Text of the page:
A clinical psychologist’s tips on changing for good

Growth Word on Wood Block

Karen Nimmo breaks down the steps to fix your habits.

Clean up your environment to support you

Your surroundings should support what you are trying to do. For example, if you want to lose weight, don’t have your favourite treat foods in the fridge and pantry.

Know your why

You need a meaningful reason for creating new habits. Ideally you should have both short- and long-term reasons. If you only have a short-term reason (like losing weight for a wedding) your good health intentions won’t last.

The best way to ditch a (bad) habit is to replace it

It’s easier to introduce a new one than to ditch an old one. Figure out a new, preferably daily, routine to support your new habit. Think about whether it’s doable, rather than enjoyable.

Aim low, not high

Whatever you’ve planned, cut it in half. People always make their new habits too hard to sustain. Start small and you’re more likely to succeed.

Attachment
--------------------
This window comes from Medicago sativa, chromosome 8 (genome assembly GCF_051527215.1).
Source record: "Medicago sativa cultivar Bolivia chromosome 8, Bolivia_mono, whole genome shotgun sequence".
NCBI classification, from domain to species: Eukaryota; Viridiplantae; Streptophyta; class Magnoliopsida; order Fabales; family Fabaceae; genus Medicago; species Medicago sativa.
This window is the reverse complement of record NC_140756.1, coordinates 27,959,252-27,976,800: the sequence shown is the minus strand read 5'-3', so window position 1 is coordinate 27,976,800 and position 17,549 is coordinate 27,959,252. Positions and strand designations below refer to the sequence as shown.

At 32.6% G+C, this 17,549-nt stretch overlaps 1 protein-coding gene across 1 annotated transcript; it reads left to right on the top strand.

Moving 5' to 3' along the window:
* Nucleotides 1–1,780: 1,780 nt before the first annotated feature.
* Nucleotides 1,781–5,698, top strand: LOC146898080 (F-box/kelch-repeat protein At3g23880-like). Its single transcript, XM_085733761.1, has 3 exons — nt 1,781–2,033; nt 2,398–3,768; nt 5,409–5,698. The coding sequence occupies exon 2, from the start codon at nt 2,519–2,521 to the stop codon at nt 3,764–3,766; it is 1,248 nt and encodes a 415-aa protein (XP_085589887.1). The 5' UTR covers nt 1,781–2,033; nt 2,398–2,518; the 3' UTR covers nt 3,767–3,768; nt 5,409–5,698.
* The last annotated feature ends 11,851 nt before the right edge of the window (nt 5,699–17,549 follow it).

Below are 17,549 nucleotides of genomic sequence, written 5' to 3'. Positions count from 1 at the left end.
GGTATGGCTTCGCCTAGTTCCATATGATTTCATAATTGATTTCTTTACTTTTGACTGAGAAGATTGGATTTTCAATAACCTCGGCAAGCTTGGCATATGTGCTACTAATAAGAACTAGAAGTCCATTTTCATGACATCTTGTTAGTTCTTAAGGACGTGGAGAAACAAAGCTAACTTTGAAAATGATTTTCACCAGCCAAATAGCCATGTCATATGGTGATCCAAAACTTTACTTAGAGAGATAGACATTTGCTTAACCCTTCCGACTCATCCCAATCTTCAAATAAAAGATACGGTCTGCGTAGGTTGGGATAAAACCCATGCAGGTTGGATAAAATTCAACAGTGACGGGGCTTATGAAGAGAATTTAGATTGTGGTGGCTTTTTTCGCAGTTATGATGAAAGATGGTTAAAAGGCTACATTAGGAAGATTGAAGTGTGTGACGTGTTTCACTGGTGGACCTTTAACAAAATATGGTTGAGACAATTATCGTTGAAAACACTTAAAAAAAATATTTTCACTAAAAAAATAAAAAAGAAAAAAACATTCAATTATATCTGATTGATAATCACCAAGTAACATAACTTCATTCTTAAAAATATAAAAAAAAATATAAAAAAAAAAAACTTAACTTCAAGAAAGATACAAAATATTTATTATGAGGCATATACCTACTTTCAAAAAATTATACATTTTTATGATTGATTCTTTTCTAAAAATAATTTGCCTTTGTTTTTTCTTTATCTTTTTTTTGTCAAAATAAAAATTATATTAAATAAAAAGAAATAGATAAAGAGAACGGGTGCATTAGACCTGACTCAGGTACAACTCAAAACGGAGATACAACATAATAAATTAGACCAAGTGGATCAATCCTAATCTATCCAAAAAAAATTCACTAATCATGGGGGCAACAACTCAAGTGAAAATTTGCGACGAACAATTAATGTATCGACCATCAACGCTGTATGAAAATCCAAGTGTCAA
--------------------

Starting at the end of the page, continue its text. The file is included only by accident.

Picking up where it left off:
Use a visual cue

Remind yourself with something you can see. If you want to walk, put your walking shoes right by the front door. Hopefully they will speak to you when you try to get past them.

Be led by routines, not feelings

Feelings have a nasty habit of taking over and persuading us to eat poorly or skip the gym. Don’t ask how you feel about exercising or you’ll never do it. Stick to your routines instead.

Notice your wins

Give yourself a fist pump every time you follow through on a habit. It helps to bed-in your feeling of success and achievement.


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